LPN Employment Outlook: 2018 to Future

Licensed Practical Nurses, or LPNs, are nurses who perform direct patient care in a variety of healthcare settings. Nurses have always been in demand, but especially so during wartime.  Towards the end of WWII, nurses were in such high demand that accelerated educational programs were developed to churn nurses out quickly into the workforce and official licensing of nurses began soon after.

Today, to some it may seem that LPNs numbers are dwindling. This may be because LPNs are being shifted out of the hospital setting. In fact, there was a 47% reduction of LPNs in the hospital setting between 1984 and 2005. This decline is due to several reasons. First, there were overall staffing cuts to hospitals which affected many types of staff (including RNs and LPNs). Also, hospitals shifted from a “team nursing” model where RNs, LPNs, and nurse’s aides are assigned to a group of patients, to a primary care model. Rather than a team of nurses assigned to a group of patients, one nurse is assigned and responsible for all care. Primary care nurses, based on scope of practice, needed to be RNs.

Due to the transition from team to primary care, LPNs were shifted to the outpatient setting. So, while not prevalent in hospitals, they are very prominent in skilled nursing facilities, outpatient clinics, home health, and retirement communities.  The Bureau of Labor Statistics reports that the highest level of employment for LPNs is in Nursing Care Facilities (38%) compared to the hospital setting (16%).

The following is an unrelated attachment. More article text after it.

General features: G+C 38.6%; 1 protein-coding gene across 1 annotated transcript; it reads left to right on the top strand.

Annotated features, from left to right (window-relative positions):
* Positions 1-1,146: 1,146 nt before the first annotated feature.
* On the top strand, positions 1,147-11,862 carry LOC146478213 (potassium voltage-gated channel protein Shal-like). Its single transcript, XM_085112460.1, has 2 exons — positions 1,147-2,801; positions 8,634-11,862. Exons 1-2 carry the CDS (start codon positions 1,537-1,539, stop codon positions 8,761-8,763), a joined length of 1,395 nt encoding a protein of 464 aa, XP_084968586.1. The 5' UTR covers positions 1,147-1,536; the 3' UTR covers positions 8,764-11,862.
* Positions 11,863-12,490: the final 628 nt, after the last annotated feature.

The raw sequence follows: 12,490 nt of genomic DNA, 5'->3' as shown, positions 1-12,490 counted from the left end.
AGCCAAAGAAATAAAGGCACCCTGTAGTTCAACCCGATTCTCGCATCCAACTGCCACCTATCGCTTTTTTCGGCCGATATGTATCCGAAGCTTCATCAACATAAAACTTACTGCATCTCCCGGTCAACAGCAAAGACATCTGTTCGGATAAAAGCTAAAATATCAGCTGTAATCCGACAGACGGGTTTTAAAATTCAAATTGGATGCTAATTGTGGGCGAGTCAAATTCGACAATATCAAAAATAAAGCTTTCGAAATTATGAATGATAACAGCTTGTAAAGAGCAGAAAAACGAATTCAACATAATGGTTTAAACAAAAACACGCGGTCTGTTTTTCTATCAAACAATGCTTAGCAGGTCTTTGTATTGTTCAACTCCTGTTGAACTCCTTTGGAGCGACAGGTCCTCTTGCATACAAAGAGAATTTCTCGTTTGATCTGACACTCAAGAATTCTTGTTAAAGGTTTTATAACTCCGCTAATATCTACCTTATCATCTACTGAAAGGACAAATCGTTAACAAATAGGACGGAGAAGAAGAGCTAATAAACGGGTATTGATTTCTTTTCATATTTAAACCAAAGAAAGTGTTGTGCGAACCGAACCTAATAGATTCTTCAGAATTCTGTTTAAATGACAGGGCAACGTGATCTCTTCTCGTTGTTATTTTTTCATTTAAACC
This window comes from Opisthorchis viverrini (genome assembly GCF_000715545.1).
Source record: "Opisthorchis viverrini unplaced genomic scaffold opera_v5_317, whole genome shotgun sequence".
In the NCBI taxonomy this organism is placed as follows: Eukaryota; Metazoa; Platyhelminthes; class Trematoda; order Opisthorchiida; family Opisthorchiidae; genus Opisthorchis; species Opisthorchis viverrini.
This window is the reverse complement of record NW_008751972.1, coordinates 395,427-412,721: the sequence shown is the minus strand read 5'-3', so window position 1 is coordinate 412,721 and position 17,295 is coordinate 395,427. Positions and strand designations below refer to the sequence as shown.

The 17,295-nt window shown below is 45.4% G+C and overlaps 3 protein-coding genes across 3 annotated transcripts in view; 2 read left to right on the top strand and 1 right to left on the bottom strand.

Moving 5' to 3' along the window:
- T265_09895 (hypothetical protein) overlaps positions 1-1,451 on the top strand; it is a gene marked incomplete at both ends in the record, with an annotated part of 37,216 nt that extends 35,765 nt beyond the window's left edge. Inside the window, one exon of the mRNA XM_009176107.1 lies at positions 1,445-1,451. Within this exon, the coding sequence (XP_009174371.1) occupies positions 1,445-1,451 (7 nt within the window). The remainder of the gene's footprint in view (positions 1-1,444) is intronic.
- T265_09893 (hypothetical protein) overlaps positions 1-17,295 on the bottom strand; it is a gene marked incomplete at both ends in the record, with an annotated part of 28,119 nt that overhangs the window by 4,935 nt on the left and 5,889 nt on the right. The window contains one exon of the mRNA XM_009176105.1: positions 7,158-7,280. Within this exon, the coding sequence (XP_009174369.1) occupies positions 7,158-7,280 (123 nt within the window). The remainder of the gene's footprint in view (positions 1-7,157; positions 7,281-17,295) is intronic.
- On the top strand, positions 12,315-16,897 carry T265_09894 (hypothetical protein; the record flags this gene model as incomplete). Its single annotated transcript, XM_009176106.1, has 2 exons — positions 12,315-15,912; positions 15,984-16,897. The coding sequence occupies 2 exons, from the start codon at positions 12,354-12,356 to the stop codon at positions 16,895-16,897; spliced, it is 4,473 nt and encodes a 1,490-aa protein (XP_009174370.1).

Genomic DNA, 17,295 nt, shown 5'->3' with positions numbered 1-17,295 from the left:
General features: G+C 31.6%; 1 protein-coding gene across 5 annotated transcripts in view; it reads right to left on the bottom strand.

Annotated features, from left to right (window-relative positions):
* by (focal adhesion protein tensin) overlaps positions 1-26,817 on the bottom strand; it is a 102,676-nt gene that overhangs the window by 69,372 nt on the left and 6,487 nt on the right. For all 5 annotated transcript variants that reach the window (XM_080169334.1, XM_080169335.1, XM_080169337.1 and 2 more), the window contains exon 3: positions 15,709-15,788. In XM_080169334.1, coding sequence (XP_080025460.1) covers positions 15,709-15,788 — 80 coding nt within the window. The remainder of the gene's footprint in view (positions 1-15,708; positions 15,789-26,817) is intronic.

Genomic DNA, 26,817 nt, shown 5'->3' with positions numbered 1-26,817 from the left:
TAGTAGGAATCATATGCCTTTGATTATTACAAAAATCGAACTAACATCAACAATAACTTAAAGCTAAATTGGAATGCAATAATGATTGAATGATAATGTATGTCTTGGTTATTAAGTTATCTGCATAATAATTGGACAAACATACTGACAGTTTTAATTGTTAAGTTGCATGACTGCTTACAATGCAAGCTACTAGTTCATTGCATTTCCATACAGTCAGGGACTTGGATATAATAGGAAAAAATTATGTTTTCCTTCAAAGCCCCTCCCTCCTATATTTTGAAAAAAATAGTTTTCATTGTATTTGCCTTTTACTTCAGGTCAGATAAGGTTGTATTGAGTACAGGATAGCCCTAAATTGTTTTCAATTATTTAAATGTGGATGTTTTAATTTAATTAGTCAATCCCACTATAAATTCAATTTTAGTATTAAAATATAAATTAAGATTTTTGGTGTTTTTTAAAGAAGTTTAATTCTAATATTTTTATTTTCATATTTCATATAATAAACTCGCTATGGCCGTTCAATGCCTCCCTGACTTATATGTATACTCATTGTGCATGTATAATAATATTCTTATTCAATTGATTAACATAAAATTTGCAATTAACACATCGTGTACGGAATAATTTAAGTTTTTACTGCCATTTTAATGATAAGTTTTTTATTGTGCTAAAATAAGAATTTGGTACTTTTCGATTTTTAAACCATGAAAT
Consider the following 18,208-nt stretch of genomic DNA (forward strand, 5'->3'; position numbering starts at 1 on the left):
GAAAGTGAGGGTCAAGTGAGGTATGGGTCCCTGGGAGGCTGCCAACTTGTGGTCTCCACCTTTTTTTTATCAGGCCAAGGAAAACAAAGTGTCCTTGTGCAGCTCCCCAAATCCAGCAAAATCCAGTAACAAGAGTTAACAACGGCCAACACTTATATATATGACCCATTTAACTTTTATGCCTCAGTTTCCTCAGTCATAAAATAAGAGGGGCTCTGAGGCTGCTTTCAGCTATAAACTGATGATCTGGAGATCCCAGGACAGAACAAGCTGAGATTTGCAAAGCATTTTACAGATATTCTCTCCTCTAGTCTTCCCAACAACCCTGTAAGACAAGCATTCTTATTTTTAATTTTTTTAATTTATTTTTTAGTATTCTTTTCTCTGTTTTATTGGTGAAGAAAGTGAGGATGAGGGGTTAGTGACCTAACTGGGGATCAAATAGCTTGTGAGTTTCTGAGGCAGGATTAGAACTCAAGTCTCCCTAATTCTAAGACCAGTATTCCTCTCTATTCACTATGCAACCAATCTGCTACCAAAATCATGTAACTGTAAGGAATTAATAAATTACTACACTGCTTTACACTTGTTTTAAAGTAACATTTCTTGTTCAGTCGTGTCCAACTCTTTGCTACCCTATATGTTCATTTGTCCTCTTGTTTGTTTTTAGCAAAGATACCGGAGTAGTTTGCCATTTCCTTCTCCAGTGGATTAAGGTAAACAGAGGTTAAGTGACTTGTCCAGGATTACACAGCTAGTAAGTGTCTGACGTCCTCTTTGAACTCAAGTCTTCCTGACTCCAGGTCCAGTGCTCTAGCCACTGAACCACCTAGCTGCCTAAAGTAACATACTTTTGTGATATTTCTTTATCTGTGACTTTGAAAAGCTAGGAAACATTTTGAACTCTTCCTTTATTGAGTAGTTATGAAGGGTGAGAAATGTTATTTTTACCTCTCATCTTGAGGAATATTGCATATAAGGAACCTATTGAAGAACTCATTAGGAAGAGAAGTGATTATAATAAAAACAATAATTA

Some prospective nursing students find out that LPNs are rarely hired into the hospital setting. This can be discouraging for some. New nurses are often drawn to the excitement and higher acuity in the hospital setting, and therefore may choose to go straight for an RN degree.

However, even to this day, the demand for nurses including LPNs is ongoing The Bureau of Labor Statistics reports there is an expected 12% growth of LPNs until 2026, a growth that is faster than average. The BLS also reports the states with the highest employment levels are:

The U.S. still faces a nursing shortage, primarily due to increased demand for services coupled with a large number of nurses retiring from the workforce.  Existing nurses are overworked and getting burned out. LPNs are a quick, cost-effective solution to meet the growing need for nurses in the United States. Those who have been in the nursing field for many years know that everything is cyclic-LPNs may make a comeback in hospitals again in the future as more and more RNs retire, and the general population continues to age.

There are still plenty of leadership roles for LPN's and countless reason to continue striving to become an LPN.